Wednesday, October 14, 2009


I ain't never been much of a fan of the muscle car. I mean, sure, they gots themselves big ol' loud engines, which I like, but they're kinda impractical when you need to haul lumber or donut grease or a pack full of half-wild chipmunks that need to be released far enough away from man that their little landmines will no longer threaten our hound dogs and various other pets. That's why I've always preferred either a pickup, a boat car or, when all else has failed, an El Camino. I ain't tryin to disparage the American auto makers or nothin like that. I think they do plenty well with their own disparagin, actually. I'm just sayin this to let you know that, when I say that the Camaro I was shootin over the meth plains in was, without a doubt, the rip-roarinest, tire-squealinest, pants-fillinest car I've ever had the pleasure of ridin in, that ain't no hyperbole. Imagin that you lived in the future. I ain't talkin, like, next week future, neither. Like, way way in the future. Like so far in the future that flying cars have become obsolete because now, to get to work, everyone just uses their shrink rays on themselves, climbs into the barrel of a .45 Magnum, settles down in a tiny little seat inside the bullet, puts a little "Barracuda" on the radio and just shoots their way to work. Now imagine that, inside that bullet, there was another tiny little shrink ray and another tiny magnum that shot a smaller bullet that same speed, and it all got added to that first shot. Now, on that tinier bullet, put a blower and paint some flames on the side. Now you got some small idea of what ridin in this thing was like.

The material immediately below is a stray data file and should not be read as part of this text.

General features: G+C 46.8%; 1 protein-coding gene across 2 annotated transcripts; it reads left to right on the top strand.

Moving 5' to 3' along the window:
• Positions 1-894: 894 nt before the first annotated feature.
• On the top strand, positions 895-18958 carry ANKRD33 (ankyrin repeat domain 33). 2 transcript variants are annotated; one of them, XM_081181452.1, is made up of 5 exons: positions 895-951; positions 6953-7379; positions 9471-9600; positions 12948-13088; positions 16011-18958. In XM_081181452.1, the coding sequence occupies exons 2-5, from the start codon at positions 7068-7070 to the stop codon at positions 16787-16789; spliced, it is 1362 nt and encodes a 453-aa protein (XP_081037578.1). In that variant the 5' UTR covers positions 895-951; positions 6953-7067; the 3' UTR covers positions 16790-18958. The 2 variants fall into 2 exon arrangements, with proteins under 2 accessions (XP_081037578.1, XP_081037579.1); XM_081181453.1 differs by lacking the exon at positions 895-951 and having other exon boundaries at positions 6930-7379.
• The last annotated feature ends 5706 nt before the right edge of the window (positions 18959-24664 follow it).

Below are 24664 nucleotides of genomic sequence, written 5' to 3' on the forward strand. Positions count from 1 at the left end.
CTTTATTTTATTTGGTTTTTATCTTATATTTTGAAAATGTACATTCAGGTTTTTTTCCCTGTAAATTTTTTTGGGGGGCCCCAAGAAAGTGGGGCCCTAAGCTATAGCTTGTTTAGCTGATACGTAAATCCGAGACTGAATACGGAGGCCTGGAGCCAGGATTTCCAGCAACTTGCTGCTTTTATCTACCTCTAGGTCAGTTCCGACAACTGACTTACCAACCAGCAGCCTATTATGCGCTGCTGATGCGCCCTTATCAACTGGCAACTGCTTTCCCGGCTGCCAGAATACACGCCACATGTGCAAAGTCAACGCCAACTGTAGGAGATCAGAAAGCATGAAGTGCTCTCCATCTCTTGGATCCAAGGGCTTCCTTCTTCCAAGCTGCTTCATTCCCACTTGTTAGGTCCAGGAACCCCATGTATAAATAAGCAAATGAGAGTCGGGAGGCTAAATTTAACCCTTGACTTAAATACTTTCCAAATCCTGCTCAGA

That's why I was shocked when the cop caught up to us and pulled us over. I ain't no physicist or nothin, but I woulda thought we were travelin fast enough that the sound of his siren couldn't catch up with us, let alone the car in which his siren was travellin. But catch up, he did. I ain't sure if the other Pat was ignorin the lights or if he was tryin to outrun them, but when that rocket was fired across the front of the car, bounced off the hood, shot into the air, swerved around for awhile and ended up landin on what, accordin to the sign, was a strip club/bar/boxing ring/barbed wire wholesaler and changin it into a crater/ditch/smokin hole in the ground, his mind got changed right quick.

As we were rollin to a stop, Pat looked over and told me, "Try and act like a meth addled junkie. Follow my lead."

He started squirmin in his seat and itchin himself like he'd just run a marathon through a poison ivy patch and followed it up by a cooldown roll on a red ant hill. Last thing I wanted was to get into problems on this planet, so I joined right in.

In between pretendin I'd been the main dish at a mosquito wedding and tryin to pass myself off as an unsprung jack-in-the-box, I saw a figure get out of the car behind us wearin a cowboy hat and reflective sunglasses. I had about four nanoseconds to wonder why he was wearin sunglasses on a planet of perpetual night before he hit us with what could loosely be called a flashlight beam but would be more accurately described as a thousand suns pushed into a tube and then pointed directly in my eyes. By the time the light spots had faded enough for me to be more that half confident I wasn't gonna be blind all my remainin days, the man was tappin on our window. Pat rolled it down and I could see that, despite the cowboy hat, reflective shades, and shiny tin star I could now see pinned to his chest, the cop was in full ninja dress and carryin enough weapons to supply a whole village of starving orphans with the means to rise up against the oppressors and establish a new world order in which orphans called the shots. Sure, they'd try to be good leaders at first, showin compassion to others and tryin to level the playin field, but then they'd get their first tastes of power and soon it would be "All Hail Orphans!" and goose-steppin and tanks rollin through the streets.

I was just workin up some orphan propaganda posters in my head when I was rudely interrupted by ninjacop hittin Pat with the standard first line, "Sir, do you know how fast you were going?"